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Did You Know…?

  • Playwright Tennessee Williams was born Thomas Lanier — in Mississippi.
  • Natchez is the oldest permanent settlement on the Mississippi River (1716).
  • The blues, a truly American music form, was born in the Mississippi Delta.
  • Mississippi has more African-Americans than any other state (36%).
  • The last heavyweight bare-knuckle boxing championship occurred in Richburg (1889); it lasted 75 rounds.

The South epitomized

Mississippi is the southern state one might conjure without having seen anything south of the Mason-Dixon Line. It has the full measure of antebellum homes and other historical sites associated with the Old South plus Civil War battlefields, including the important Vicksburg site.

Besides, as the name suggests, it has part of the eponymous river for a border, which translates into appealing river towns, riverboats and shoreside casinos. Finally, but not least, it is a southern state with a shoreline on the Gulf of Mexico offering the de rigueur water-based recreation — and more casinos.

From border to border, travelers can visit one small town after another, each with its own brand of southern hospitality, moss-covered oaks, historic homes and battlefield sites — and beaches when the towns are on the Gulf.

Famous sons and daughters of Mississippi are remembered in such hometowns. They include literary stalwarts like William Faulkner and Eudora Welty; talk show hostess Oprah Winfrey, and music giants like B.B. King, Elvis Presley and Leontyne Price.

More than 100 blues singers and musicians got their start in the state’s Delta region. Celebrating that history, the Mississippi Blues Trail has 185 historical markers and interpretive sites throughout the state (and a few well beyond).

For those with at least a passing interest in history, Mississippi is an obvious place to troll through a few historic homes and sample a riverboat ride on the great river. Also, for Civil War buffs, the state’s sites include the Vicksburg and Shiloh battlefields.

As to the Gulf, Mississippi’s coastline was badly hurt by Hurricane Katrina, but it is no longer a stay-away zone. Area attractions — golf courses, casinos and outdoor recreational sites — are open, but the hurricane left its mark, visible in related memorials, artwork and commemorative events.

Mississippi is popular mostly with people from nearby states, with a sprinkling of visitors from the West and Midwest. This is a year-round vacation destination, thanks to temperate weather.

Things to do for Venturers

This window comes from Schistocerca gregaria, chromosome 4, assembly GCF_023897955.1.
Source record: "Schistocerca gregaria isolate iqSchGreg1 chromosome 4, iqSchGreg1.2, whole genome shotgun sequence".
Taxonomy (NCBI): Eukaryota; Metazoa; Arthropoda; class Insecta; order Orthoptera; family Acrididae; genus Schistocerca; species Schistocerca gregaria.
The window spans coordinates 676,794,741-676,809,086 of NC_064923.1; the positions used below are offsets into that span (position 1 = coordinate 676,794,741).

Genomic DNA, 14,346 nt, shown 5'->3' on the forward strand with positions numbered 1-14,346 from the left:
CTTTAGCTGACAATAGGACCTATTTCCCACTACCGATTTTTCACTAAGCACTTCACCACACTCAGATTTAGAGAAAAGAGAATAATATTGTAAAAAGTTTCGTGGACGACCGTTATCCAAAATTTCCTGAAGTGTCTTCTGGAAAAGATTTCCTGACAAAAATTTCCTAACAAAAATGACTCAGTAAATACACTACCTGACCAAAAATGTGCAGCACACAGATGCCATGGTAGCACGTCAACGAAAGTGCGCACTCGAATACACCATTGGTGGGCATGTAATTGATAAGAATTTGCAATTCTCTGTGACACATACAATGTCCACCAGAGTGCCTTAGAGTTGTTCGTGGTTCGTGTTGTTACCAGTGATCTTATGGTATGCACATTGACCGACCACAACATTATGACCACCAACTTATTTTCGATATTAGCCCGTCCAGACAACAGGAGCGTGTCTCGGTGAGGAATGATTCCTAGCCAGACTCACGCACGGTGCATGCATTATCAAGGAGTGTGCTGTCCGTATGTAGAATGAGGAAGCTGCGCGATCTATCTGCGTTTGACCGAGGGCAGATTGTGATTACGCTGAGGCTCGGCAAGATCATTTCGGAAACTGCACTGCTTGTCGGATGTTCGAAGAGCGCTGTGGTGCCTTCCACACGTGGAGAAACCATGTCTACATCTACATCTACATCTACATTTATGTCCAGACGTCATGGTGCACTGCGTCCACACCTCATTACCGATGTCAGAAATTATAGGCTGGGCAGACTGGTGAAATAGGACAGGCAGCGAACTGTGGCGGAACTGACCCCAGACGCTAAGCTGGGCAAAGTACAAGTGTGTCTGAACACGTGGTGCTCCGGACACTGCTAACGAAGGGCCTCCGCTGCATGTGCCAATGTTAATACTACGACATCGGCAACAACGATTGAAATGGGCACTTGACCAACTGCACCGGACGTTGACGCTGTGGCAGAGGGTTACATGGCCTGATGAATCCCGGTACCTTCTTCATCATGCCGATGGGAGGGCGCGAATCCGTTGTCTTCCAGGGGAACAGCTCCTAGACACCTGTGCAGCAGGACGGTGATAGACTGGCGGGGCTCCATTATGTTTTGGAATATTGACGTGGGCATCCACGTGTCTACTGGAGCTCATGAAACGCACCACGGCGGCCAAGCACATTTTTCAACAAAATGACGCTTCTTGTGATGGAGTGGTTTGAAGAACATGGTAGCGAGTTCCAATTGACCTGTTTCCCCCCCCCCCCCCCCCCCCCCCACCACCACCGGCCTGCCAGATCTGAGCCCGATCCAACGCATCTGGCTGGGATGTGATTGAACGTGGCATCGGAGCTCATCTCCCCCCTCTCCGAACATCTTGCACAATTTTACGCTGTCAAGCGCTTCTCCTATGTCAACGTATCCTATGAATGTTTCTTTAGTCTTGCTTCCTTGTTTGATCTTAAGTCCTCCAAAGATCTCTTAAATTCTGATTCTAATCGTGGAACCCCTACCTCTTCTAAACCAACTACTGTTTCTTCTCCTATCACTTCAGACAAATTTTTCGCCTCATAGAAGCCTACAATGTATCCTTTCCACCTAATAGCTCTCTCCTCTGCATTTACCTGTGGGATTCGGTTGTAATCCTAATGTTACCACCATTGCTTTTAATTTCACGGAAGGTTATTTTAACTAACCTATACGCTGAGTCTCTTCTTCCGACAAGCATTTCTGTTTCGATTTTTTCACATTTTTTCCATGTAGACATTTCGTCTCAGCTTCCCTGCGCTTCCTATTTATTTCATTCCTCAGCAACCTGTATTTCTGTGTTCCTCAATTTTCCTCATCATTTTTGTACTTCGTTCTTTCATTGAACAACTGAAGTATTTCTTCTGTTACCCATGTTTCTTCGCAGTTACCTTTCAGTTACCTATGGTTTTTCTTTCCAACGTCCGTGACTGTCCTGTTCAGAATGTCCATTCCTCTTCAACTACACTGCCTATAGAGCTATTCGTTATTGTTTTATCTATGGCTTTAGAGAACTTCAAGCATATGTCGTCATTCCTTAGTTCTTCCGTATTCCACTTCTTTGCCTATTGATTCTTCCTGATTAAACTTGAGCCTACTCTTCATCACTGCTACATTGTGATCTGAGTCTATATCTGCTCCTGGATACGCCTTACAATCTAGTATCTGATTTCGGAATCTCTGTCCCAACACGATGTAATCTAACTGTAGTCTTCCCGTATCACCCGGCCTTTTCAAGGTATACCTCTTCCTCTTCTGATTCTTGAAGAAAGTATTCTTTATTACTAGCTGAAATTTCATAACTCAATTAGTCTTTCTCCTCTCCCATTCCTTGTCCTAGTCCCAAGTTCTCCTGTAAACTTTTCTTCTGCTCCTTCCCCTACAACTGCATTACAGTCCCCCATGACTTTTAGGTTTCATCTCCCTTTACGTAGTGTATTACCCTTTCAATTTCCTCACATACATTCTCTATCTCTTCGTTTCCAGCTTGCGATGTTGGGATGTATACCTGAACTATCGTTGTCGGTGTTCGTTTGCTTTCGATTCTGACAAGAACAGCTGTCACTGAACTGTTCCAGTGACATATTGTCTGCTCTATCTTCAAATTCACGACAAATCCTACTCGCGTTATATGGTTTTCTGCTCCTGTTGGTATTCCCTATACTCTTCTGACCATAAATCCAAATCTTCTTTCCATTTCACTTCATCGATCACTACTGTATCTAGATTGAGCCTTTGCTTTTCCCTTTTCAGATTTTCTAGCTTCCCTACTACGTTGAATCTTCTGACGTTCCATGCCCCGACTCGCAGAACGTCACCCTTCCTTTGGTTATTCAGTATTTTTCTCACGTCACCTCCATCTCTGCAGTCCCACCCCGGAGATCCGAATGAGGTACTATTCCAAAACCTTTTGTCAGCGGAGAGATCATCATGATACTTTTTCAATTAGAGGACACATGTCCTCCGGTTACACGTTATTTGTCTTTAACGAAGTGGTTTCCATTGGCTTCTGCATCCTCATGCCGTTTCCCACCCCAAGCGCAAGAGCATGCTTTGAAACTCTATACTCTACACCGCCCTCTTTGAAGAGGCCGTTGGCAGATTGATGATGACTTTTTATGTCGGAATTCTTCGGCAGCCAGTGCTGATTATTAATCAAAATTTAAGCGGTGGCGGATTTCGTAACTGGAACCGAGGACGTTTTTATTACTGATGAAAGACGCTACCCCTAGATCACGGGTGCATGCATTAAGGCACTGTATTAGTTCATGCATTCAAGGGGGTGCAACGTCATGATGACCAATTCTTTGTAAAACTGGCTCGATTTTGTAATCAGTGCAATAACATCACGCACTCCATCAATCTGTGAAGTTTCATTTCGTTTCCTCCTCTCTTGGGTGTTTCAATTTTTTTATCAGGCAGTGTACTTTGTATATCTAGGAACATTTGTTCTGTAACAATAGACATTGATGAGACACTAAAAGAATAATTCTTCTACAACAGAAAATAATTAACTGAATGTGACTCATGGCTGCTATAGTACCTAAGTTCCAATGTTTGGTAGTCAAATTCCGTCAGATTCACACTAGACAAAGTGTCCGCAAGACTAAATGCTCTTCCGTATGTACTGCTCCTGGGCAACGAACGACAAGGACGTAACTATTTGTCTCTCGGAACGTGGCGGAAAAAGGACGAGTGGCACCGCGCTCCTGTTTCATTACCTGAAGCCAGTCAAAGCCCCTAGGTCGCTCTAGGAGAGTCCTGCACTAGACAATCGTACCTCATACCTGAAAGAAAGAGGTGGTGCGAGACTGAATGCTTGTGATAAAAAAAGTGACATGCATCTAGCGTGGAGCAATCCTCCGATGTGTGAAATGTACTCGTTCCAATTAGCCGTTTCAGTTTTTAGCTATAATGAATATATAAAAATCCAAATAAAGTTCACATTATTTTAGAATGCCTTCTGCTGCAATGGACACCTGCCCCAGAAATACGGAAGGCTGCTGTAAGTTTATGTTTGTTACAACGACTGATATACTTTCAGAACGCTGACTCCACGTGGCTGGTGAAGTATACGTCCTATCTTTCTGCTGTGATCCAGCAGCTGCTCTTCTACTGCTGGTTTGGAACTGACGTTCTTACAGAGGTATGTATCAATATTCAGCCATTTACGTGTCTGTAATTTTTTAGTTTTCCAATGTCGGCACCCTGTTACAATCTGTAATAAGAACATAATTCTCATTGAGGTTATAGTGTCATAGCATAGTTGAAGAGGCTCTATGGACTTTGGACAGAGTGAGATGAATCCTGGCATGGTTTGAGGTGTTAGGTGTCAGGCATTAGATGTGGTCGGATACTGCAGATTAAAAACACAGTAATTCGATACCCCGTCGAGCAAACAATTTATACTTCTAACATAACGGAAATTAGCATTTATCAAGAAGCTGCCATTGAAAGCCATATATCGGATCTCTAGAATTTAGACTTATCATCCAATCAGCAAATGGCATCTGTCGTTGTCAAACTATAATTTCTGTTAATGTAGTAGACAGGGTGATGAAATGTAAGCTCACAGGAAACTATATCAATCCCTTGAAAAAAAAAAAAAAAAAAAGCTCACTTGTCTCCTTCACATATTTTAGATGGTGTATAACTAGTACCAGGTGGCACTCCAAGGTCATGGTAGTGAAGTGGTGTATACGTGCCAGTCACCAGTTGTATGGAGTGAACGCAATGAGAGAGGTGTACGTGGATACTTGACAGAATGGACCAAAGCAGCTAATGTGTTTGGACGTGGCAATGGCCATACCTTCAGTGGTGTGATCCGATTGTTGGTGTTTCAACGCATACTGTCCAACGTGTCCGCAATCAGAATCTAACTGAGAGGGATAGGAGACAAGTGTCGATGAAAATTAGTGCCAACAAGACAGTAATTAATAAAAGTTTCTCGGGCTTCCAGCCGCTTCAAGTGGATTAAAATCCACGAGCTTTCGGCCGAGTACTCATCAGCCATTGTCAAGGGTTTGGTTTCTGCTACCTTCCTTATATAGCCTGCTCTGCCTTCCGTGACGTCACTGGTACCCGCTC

• Take a bike trip along the river from New Orleans to Memphis on the Mississippi River Trail. There are several other route choices, and you can participate in bike rides with local bicycle clubs.
  • Rent a canoe or kayak, and paddle your way through the waters of the Black Creek Wilderness Trail or a number of other scenic water routes.
  • Do some hiking and rock climbing in the Tishomingo State Park in northeastern Mississippi. Plan a camping vacation, using facilities in state and national parks.
  • Attend Mardi Gras on the Gulf Coast or in Natchez.
  • Hear blues at clubs along Highway 61, called the Blues Highway.
  • If you have the brawn — and are willing to wear a kilt — compete in the Scottish Highland Games and Celtic Music Festival on the Gulf. The competitions include the hammer toss and caber throw (the latter essentially involves tossing around a telephone pole). If that idea leaves you winded, concentrate on the festival part: reenactments, arts and crafts, bagpipe players and the like.

Things to do for Centrics

  • Pack your gear, get a license and fish Mississippi’s lakes and rivers for bass, catfish and a number of other fish. Or, show up at the April World Catfish Festival in Belzoni.
  • Check out the Mississippi Blues Trail and plan a blues itinerary of your own.
  • Go horseback riding along the Shockaloe Horse Trail in the Bienville National Forest. There are several horse shows you can attend in the state, too.
  • Eat grits, aka polenta. Have a piece of homemade caramel cake.
  • Attend the midsummer Choctaw Indian Fair at the Choctaw Indian Reservation and see a demonstration of stickball, the oldest field game in America. The event features traditional tribal arts, crafts and dancing, plus modern elements like country and rock entertainers.
  • Attend the Delta Bear Affair Festival in Rolling Fork, and participate in nature-focused activities, including birding and equestrian trail rides. The fest celebrates a famous Teddy Roosevelt bear hunt (that led to the creation of the teddy bear) and supports restoration of the black bear to the Delta.

Things to do for Authentics

  • Attend Biloxi’s Shrimp Festival, which marks the opening of the shrimp fishing season. One feature of the May event is the blessing of the shrimp fleet.
  • Visit the world’s only cactus plantation in Edwards. See some of the 3,500 varieties cultivated at the site and buy a few samples to take home.
  • Time your trip to Natchez to coincide with the spring or fall pilgrimages, meaning tours that let you see the insides of historic homes and churches. The city has more antebellum structures (600) than any other American city. More than 1,000 of its buildings are on the National Register of Historic Places.
  • Buy fine crafts, created by Mississippi craftsmen, at the Mississippi Crafts Center at Ridgeland.
  • Visit the homes of the famous, such as Rowan Oak, the Oxford home of writer William Faulkner, and Rosemont, the boyhood home in historic Woodville of the Confederate President Jefferson Davis.
  • Drive Highway 90 to see dozens of trees, killed by Hurricane Katrina’s storm surge, now transformed by a team of artists into works of art.

Additional Resources

For more information, consult Visit Mississippi at